With State Budget in Crisis, Many Oklahoma Schools Hold Classes Four Days a Week
NEWCASTLE, Okla. — A deepening budget crisis here has forced schools across the Sooner State to make painful decisions. Class sizes have ballooned, art and foreign-language programs have shrunk or disappeared, and with no money for new textbooks, children go without. Perhaps the most significant consequence: Students in scores of districts are now going to school just four days a week.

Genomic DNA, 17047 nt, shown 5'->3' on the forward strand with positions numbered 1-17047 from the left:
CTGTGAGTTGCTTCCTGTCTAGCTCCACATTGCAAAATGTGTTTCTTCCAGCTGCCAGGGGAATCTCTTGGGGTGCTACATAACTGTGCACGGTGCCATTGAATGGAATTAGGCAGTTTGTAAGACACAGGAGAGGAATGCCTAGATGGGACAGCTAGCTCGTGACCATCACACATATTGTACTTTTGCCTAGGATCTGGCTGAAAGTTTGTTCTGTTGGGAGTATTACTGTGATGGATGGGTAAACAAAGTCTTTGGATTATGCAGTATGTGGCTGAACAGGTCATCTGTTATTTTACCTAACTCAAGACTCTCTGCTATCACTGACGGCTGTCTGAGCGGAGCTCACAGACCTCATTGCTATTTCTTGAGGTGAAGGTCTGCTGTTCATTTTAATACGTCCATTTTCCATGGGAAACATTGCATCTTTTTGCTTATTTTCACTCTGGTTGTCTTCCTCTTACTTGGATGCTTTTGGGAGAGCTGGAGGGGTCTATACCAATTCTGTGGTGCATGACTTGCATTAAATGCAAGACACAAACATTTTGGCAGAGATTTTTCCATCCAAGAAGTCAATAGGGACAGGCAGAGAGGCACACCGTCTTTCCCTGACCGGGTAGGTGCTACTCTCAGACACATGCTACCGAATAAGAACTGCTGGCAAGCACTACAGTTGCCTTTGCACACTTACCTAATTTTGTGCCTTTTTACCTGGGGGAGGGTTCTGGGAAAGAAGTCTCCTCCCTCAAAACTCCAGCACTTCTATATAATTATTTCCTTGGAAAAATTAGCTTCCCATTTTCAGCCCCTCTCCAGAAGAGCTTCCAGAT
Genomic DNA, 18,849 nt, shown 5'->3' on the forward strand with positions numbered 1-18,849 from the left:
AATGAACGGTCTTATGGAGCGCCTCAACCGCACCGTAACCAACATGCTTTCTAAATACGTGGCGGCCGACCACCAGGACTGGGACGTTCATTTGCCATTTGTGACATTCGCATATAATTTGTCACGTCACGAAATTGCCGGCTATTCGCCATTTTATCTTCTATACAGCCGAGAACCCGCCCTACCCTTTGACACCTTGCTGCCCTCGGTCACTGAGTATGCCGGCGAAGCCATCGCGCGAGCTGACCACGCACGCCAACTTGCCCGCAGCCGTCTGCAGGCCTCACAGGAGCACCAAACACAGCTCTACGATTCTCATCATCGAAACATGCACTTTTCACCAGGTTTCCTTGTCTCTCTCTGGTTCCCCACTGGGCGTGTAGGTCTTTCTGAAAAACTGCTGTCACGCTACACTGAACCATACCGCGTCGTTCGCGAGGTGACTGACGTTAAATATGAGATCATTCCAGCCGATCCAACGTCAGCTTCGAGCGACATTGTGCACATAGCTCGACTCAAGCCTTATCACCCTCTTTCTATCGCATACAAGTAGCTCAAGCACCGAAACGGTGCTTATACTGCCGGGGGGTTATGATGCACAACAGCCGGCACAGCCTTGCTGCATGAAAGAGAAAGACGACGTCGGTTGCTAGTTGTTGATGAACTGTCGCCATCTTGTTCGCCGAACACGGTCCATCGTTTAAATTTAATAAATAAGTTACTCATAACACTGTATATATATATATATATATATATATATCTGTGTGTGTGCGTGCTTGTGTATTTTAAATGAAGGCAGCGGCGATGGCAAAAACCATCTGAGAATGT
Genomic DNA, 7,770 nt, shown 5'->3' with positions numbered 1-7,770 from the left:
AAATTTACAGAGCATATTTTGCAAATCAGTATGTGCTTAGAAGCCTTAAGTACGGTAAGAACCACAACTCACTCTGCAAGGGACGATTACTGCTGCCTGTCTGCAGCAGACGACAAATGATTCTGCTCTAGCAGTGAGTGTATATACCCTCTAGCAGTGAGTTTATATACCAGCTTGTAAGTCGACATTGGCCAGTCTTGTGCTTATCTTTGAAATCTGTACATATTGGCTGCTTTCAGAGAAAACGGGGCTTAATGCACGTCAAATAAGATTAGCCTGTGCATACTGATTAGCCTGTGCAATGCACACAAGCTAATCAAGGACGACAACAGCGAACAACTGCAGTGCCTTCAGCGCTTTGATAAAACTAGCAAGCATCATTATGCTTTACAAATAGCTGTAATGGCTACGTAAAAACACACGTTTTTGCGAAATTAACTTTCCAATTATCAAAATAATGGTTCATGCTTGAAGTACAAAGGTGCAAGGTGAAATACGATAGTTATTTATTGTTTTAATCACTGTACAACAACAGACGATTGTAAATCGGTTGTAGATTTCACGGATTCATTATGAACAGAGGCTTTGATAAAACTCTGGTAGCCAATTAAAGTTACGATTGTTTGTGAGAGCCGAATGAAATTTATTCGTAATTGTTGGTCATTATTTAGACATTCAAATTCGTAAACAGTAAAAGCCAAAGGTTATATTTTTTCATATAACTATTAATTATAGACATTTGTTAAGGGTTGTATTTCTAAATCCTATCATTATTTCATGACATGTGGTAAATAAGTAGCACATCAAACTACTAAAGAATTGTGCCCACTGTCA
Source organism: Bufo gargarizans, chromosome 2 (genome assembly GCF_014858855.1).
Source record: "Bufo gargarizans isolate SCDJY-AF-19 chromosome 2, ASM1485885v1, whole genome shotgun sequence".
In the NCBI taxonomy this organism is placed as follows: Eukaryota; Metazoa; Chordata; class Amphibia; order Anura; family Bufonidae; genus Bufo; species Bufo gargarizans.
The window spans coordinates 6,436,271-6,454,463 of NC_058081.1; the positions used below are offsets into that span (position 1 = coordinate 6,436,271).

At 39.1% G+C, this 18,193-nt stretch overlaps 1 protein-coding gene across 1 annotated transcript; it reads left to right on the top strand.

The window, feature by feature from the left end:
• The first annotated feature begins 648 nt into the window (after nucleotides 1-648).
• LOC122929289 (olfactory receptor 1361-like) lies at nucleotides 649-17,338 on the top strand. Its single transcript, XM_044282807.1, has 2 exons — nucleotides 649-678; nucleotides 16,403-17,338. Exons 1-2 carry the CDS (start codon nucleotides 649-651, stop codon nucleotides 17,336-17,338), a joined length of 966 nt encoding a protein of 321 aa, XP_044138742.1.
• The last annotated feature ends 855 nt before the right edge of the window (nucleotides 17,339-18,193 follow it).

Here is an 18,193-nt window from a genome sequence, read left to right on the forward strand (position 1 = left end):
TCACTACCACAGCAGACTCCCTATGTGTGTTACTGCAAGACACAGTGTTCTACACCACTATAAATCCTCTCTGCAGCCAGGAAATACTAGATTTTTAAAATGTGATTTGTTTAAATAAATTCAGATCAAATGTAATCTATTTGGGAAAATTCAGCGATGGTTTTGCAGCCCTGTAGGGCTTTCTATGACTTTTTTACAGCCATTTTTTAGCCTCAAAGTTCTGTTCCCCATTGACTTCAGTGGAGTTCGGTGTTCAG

The shift not only upends what has long been a fundamental rhythm of life for families and communities. It also runs contrary to the push in many parts of the country to provide more time for learning — and daily reinforcement — as a key way to improve achievement, especially among poor children.